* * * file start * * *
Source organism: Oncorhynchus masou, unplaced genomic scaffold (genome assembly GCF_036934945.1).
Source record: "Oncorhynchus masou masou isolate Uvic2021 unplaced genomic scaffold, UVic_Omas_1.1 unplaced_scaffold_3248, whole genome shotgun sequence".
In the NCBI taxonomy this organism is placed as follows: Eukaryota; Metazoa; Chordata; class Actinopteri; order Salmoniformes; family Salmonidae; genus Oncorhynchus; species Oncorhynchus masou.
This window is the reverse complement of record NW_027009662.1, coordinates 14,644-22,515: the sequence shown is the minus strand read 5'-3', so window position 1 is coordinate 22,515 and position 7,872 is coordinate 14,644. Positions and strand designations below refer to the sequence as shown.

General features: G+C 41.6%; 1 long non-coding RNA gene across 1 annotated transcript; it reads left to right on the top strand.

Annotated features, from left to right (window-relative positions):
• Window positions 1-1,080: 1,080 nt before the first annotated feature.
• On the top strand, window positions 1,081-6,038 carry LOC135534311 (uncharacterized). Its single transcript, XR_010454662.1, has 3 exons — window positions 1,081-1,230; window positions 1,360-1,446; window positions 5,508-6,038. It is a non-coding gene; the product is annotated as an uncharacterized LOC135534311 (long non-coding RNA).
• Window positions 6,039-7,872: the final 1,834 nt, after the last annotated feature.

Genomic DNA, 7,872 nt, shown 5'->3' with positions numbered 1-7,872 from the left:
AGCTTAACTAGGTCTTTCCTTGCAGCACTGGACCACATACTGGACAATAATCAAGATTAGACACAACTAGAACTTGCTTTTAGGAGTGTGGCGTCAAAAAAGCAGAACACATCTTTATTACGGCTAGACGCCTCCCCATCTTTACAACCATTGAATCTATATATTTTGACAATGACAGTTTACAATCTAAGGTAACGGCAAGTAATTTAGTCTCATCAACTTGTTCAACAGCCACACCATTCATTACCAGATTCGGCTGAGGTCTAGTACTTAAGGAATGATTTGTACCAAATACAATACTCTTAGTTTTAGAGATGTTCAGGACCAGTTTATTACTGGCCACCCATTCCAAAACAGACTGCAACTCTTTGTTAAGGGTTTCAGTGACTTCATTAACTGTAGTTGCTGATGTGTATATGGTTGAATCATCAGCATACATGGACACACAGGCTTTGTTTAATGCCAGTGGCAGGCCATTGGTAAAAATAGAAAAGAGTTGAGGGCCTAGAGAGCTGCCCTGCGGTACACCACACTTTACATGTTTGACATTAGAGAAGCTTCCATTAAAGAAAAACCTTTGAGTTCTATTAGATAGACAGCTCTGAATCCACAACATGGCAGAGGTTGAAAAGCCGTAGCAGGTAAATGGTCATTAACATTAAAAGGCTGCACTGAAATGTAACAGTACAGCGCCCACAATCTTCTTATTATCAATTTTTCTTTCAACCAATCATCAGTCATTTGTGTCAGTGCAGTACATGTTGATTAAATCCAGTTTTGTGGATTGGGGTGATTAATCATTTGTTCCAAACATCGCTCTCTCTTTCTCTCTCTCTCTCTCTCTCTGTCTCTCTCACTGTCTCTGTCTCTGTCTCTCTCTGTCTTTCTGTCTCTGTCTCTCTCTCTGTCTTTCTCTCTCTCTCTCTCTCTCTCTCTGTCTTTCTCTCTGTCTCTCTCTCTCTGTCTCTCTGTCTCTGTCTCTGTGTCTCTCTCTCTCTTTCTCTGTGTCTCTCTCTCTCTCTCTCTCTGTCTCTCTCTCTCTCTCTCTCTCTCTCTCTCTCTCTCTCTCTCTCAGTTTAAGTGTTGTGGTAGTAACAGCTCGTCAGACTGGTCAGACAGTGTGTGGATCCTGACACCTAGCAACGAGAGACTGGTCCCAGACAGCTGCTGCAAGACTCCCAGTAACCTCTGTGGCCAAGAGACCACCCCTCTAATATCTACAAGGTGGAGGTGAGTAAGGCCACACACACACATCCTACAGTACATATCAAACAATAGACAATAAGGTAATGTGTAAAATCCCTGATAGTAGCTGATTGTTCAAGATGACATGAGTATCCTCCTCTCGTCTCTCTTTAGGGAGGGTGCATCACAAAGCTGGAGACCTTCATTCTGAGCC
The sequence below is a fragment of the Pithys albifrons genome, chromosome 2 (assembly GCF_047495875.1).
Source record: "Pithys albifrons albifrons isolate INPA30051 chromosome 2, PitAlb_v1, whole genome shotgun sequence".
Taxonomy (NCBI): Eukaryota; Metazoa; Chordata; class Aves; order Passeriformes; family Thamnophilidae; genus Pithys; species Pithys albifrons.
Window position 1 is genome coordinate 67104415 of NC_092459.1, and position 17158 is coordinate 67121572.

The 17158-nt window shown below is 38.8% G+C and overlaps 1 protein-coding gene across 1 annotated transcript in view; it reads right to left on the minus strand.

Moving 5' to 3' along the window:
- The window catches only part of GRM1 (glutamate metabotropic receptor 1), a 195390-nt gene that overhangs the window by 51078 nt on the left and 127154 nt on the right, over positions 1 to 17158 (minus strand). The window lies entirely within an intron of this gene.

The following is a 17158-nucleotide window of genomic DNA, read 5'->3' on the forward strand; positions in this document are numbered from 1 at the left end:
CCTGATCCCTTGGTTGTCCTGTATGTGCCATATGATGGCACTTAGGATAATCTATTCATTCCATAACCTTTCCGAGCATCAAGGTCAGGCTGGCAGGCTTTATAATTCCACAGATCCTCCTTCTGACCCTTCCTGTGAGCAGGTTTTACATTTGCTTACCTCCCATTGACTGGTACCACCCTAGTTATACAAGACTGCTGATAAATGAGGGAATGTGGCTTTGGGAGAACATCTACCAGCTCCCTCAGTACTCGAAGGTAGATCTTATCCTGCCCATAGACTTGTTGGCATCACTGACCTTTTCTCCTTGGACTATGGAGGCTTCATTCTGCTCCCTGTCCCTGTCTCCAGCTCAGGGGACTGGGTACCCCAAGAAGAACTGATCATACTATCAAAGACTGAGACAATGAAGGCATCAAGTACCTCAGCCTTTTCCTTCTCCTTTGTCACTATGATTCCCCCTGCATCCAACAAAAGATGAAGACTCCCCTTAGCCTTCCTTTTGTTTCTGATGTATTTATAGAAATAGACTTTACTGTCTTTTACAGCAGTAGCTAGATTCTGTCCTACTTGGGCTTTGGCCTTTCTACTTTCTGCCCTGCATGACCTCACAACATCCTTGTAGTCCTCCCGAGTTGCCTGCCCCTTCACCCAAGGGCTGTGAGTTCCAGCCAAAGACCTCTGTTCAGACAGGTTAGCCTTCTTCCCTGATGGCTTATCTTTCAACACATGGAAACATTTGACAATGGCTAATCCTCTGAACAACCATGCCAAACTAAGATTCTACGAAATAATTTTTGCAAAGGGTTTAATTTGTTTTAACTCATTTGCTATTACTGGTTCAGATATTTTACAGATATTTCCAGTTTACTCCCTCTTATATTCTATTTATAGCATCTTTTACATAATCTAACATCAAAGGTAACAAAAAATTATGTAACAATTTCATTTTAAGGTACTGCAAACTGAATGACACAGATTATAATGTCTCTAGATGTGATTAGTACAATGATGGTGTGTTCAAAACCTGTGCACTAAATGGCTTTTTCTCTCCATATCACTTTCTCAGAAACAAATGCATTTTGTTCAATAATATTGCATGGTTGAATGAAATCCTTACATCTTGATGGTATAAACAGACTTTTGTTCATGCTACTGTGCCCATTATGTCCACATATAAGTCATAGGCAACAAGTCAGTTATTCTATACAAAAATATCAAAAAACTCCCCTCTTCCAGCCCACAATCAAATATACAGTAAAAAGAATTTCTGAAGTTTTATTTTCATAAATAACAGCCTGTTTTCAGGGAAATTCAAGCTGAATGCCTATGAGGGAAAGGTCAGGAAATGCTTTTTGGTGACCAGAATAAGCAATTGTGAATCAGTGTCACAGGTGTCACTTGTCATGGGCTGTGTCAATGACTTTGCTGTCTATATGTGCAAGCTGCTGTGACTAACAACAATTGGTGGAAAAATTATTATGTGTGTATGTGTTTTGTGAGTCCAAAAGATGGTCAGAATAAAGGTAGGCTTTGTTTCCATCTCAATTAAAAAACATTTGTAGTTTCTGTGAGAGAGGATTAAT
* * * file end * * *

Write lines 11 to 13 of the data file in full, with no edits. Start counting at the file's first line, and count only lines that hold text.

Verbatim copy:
AGCTTAACTAGGTCTTTCCTTGCAGCACTGGACCACATACTGGACAATAATCAAGATTAGACACAACTAGAACTTGCTTTTAGGAGTGTGGCGTCAAAAAAGCAGAACACATCTTTATTACGGCTAGACGCCTCCCCATCTTTACAACCATTGAATCTATATATTTTGACAATGACAGTTTACAATCTAAGGTAACGGCAAGTAATTTAGTCTCATCAACTTGTTCAACAGCCACACCATTCATTACCAGATTCGGCTGAGGTCTAGTACTTAAGGAATGATTTGTACCAAATACAATACTCTTAGTTTTAGAGATGTTCAGGACCAGTTTATTACTGGCCACCCATTCCAAAACAGACTGCAACTCTTTGTTAAGGGTTTCAGTGACTTCATTAACTGTAGTTGCTGATGTGTATATGGTTGAATCATCAGCATACATGGACACACAGGCTTTGTTTAATGCCAGTGGCAGGCCATTGGTAAAAATAGAAAAGAGTTGAGGGCCTAGAGAGCTGCCCTGCGGTACACCACACTTTACATGTTTGACATTAGAGAAGCTTCCATTAAAGAAAAACCTTTGAGTTCTATTAGATAGACAGCTCTGAATCCACAACATGGCAGAGGTTGAAAAGCCGTAGCAGGTAAATGGTCATTAACATTAAAAGGCTGCACTGAAATGTAACAGTACAGCGCCCACAATCTTCTTATTATCAATTTTTCTTTCAACCAATCATCAGTCATTTGTGTCAGTGCAGTACATGTTGATTAAATCCAGTTTTGTGGATTGGGGTGATTAATCATTTGTTCCAAACATCGCTCTCTCTTTCTCTCTCTCTCTCTCTCTCTGTCTCTCTCACTGTCTCTGTCTCTGTCTCTCTCTGTCTTTCTGTCTCTGTCTCTCTCTCTGTCTTTCTCTCTCTCTCTCTCTCTCTCTCTGTCTTTCTCTCTGTCTCTCTCTCTCTGTCTCTCTGTCTCTGTCTCTGTGTCTCTCTCTCTCTTTCTCTGTGTCTCTCTCTCTCTCTCTCTCTGTCTCTCTCTCTCTCTCTCTCTCTCTCTCTCTCTCTCTCTCTCTCAGTTTAAGTGTTGTGGTAGTAACAGCTCGTCAGACTGGTCAGACAGTGTGTGGATCCTGACACCTAGCAACGAGAGACTGGTCCCAGACAGCTGCTGCAAGACTCCCAGTAACCTCTGTGGCCAAGAGACCACCCCTCTAATATCTACAAGGTGGAGGTGAGTAAGGCCACACACACACATCCTACAGTACATATCAAACAATAGACAATAAGGTAATGTGTAAAATCCCTGATAGTAGCTGATTGTTCAAGATGACATGAGTATCCTCCTCTCGTCTCTCTTTAGGGAGGGTGCATCACAAAGCTGGAGACCTTCATTCTGAGCC
The sequence below is a fragment of the Pithys albifrons genome, chromosome 2 (assembly GCF_047495875.1).
Source record: "Pithys albifrons albifrons isolate INPA30051 chromosome 2, PitAlb_v1, whole genome shotgun sequence".